Morgan Stanley Ordered to Pay $6.5 Million for Exposing Customer Information

Morgan Stanley Ordered to Pay $6.5 Million for Exposing Customer Information

November 20, 2023 at 09:33AM

Morgan Stanley has reached a $6.5 million settlement for mishandling and disposing of hardware containing unencrypted personal information. The investigation revealed that the company did not properly erase the data when decommissioning old devices and failed to monitor the actions of a moving company it hired. The company was also found to have inadequate vendor controls and asset inventories. As part of the settlement, Morgan Stanley must improve data security measures, including encryption and data disposal policies.

During the meeting, it was discussed that Morgan Stanley has agreed to a $6.5 million settlement after improperly disposing of hardware that contained unencrypted personal information. The Florida Attorney General’s Office stated that the multinational investment bank potentially exposed the personal information of millions of customers due to negligent internal data security practices.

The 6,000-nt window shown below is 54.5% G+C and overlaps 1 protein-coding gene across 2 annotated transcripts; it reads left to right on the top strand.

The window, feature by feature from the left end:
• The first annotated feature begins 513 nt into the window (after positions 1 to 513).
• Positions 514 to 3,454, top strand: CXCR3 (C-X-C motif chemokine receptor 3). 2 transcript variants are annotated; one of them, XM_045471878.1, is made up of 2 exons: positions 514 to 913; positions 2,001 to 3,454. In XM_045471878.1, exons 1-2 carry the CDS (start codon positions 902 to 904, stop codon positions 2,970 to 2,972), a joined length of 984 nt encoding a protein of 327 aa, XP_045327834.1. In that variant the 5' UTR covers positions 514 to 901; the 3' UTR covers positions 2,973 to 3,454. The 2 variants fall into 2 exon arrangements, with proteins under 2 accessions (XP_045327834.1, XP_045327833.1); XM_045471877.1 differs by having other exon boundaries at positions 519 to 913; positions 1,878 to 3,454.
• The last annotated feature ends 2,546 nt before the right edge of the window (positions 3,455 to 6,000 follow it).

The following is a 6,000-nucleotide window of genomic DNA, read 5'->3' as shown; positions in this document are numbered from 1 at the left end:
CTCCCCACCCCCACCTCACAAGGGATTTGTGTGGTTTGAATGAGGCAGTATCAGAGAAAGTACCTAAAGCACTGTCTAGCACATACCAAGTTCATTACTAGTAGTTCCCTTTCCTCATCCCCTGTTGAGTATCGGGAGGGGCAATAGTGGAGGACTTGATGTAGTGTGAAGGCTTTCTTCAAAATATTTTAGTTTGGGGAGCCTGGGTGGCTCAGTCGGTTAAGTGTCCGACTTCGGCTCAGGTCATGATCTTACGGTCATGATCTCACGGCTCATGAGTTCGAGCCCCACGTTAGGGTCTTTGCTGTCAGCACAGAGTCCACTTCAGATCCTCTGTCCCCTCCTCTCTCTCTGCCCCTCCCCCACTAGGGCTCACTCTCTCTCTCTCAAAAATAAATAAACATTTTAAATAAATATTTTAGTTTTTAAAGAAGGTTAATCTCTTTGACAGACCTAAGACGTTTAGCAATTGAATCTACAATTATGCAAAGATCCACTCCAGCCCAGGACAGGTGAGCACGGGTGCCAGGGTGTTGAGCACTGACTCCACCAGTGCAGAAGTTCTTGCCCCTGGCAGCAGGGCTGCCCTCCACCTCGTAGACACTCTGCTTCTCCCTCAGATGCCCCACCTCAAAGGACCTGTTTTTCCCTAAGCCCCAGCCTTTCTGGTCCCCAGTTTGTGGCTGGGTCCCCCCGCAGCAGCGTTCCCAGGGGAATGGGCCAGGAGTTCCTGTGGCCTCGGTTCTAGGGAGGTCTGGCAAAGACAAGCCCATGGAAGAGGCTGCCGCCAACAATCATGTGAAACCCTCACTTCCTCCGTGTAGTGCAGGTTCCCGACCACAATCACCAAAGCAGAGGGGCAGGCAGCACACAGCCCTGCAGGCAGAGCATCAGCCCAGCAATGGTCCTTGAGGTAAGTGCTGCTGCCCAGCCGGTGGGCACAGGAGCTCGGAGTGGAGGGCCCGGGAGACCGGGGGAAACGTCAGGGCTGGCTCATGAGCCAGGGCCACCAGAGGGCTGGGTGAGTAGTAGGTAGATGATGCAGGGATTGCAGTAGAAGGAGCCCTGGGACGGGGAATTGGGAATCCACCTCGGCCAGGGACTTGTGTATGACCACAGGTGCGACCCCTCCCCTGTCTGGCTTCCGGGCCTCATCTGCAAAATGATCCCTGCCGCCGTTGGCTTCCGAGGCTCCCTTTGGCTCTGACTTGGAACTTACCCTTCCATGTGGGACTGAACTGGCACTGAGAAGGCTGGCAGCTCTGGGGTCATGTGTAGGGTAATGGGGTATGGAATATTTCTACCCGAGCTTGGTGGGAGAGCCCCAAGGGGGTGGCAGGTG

Investigations revealed that Morgan Stanley did not properly erase unencrypted personal information on devices being decommissioned. They hired a moving company without experience in data-destruction services, which subsequently sold the computer equipment containing sensitive consumer information at internet auctions without the bank’s knowledge. The data was discovered by a downstream purchaser who contacted Morgan Stanley.

Furthermore, during another decommissioning process, the company found 42 missing servers that potentially contained unencrypted customer information. The investigation attributed the issue to a manufacturer flaw in the encryption software.

The investigation also highlighted that Morgan Stanley failed to implement proper vendor controls and asset inventories, which could have prevented the data exposure.

As part of the settlement agreement, Morgan Stanley will pay $6.5 million to the states of Florida, Connecticut, Indiana, New Jersey, New York, and Vermont. Additionally, the company is required to improve the security of personal information. Specific measures include encrypting data at rest and in transit, implementing a data collection, use, retention, and disposal policy, implementing tools to track hardware containing personal information, and maintaining an information security program, an incident response plan, and a vendor risk assessment team.

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